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Subject Source: Library of Congress Subject Headings
Scope Note: Created For = NAHSTE

Found in 4 Collections and/or Records:

Manuscript book entitled 'Catalogue of double stars, clusters and nebulae'

Identifier: Coll-1926
Scope and Contents Manuscript volume entitled 'Catalogue of double stars, clusters and nebulae' by an unknown author. A substantial part appears to have been copied from William Henry Smyth's work Cycle of Celestial Objects. The volume contains:- Descriptions of the positions of stars, constellations, and celestial bodies (Auqarius, Andromeda, Antinous, Auroga etc.) during various nights in 1868 and 1869, not in chronological order (pp. 1-34).- An 'index of to map of the...
Dates: 1868-1869

Notes on stars and accompanying verse, 29 October 1872

Identifier: Coll-97/CW106/109
Scope and Contents Notes on stars including that Mainneag or Maidneag is the morning star, that 'Grioglachan gets its course on S[aint] Michael & loses it on new years night' and that 'An t-Iasgair' is the star of the East at night. There is also a short verse beginning 'Ni Ri Eangain 'sa 3 len'.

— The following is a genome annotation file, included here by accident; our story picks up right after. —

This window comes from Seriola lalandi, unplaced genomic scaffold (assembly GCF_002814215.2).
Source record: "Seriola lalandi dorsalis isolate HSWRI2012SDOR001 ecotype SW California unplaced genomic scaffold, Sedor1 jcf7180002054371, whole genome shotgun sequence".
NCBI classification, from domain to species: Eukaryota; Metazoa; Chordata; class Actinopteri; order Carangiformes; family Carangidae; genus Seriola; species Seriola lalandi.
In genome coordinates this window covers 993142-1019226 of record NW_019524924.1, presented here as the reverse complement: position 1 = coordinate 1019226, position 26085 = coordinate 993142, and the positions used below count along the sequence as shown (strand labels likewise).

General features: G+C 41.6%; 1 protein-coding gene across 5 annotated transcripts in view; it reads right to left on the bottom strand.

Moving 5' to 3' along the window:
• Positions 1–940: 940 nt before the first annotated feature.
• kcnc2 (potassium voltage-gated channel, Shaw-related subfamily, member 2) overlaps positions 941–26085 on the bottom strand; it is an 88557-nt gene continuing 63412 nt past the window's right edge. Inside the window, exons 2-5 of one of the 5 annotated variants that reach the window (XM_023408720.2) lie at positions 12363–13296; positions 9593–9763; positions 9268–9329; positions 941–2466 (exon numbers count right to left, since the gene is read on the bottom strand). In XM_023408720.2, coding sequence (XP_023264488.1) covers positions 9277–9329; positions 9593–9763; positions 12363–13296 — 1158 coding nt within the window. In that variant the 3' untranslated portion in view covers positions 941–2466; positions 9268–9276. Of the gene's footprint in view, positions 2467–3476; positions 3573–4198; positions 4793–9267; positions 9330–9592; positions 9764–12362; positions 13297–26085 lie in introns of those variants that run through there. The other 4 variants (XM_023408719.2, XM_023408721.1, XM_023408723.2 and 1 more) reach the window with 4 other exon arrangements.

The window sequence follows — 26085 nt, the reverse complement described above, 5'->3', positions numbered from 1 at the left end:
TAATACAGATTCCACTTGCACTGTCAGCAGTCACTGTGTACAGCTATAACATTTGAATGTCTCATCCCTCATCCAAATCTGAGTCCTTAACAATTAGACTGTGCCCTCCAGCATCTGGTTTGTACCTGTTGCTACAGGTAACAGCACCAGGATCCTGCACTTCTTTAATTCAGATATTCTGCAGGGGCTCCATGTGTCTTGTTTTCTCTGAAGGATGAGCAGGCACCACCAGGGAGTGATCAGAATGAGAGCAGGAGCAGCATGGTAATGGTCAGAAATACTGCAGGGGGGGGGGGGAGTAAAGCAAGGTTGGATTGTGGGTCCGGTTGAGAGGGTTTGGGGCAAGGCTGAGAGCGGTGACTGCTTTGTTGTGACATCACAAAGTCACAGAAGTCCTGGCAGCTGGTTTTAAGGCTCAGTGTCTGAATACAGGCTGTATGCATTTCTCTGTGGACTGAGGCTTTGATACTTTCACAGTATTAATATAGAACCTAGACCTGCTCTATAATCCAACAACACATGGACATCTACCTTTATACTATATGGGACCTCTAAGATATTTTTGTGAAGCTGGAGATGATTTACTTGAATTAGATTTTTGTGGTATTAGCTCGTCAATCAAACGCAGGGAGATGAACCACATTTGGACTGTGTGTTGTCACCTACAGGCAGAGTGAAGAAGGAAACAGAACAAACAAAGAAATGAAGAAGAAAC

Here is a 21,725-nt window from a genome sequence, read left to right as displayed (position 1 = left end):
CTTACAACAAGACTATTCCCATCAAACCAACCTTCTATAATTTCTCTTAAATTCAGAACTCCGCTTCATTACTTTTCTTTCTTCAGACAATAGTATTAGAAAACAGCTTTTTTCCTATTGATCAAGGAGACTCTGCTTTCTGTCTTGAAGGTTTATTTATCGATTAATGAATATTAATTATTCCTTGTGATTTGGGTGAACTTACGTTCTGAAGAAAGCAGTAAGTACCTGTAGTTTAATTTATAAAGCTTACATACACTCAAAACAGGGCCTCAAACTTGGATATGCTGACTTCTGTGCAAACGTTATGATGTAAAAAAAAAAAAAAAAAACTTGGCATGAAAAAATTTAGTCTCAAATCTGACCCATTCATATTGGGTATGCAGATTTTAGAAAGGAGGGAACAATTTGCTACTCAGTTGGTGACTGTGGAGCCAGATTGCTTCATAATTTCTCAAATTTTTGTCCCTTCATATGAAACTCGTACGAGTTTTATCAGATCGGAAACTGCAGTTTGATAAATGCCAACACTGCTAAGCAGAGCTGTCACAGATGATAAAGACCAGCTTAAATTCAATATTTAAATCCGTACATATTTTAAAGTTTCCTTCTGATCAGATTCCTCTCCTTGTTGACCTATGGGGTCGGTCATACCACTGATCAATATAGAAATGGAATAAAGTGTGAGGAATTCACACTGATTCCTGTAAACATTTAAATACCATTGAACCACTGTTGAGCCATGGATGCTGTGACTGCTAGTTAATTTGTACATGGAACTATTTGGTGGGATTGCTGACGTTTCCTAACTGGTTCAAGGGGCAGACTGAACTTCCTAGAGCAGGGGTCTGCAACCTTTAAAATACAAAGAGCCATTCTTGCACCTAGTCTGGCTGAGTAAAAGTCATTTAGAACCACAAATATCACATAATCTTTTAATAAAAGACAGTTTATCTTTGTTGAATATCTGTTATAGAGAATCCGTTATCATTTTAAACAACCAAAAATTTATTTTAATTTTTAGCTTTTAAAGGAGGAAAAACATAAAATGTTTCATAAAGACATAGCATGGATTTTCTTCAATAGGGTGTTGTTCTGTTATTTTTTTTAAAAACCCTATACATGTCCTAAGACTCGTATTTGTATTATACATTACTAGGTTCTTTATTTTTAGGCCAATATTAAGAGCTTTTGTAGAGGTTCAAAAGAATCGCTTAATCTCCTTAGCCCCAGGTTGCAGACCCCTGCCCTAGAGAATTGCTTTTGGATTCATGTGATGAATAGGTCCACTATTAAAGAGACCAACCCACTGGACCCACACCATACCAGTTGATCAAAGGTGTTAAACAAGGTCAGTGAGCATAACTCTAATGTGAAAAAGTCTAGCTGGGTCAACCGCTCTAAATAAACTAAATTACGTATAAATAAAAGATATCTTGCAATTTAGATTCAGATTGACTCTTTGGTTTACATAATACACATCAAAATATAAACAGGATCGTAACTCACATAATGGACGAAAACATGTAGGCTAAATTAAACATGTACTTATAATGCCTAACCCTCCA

Dates: 29 October 1872

Story about ghosts at Howmore cemetery and accompanying place-name note, 29 October 1872

Identifier: Coll-97/CW106/108
Scope and Contents Story about ghosts at Howmore cemetery [Tobha Mòr, Uibhist a Deas/South Uist] in which Catri[o]na ni[gh]ean Do[mh]n[a]il[l] Ghuirm volunteered to watch the cattle-fold at night while the man who should have been doing it went fishing at Loch Sgioport [Loch Skipport]. While there, she saw the graves open and people going in and out of them. A woman ghost approached her and Catriona barred her way with a cuigeal or distaff. The woman demanded to be let past saying that she was Mòr nighean Rìgh...
Dates: 29 October 1872

Vocabulary note for Grigne [colony or number] and accompanying verse, 10 February 1870

Identifier: Coll-97/CW150/76
Scope and Contents Vocabulary note probably collected from Margaret MacDonald, aged 79 years, Malacleit/Malaclete, Uibhist a Tuath/North Uist for Grigne describing it as a colony or a number and in some places stating that a sieve was called a grigne. What appears to be a verse reads 'Rionag an Righ, Rionag na madaine, Rionag a bhauch[aille], Nighean ri mheangain sa triuir leam sa cu sa gille sa cocair.'
Dates: 10 February 1870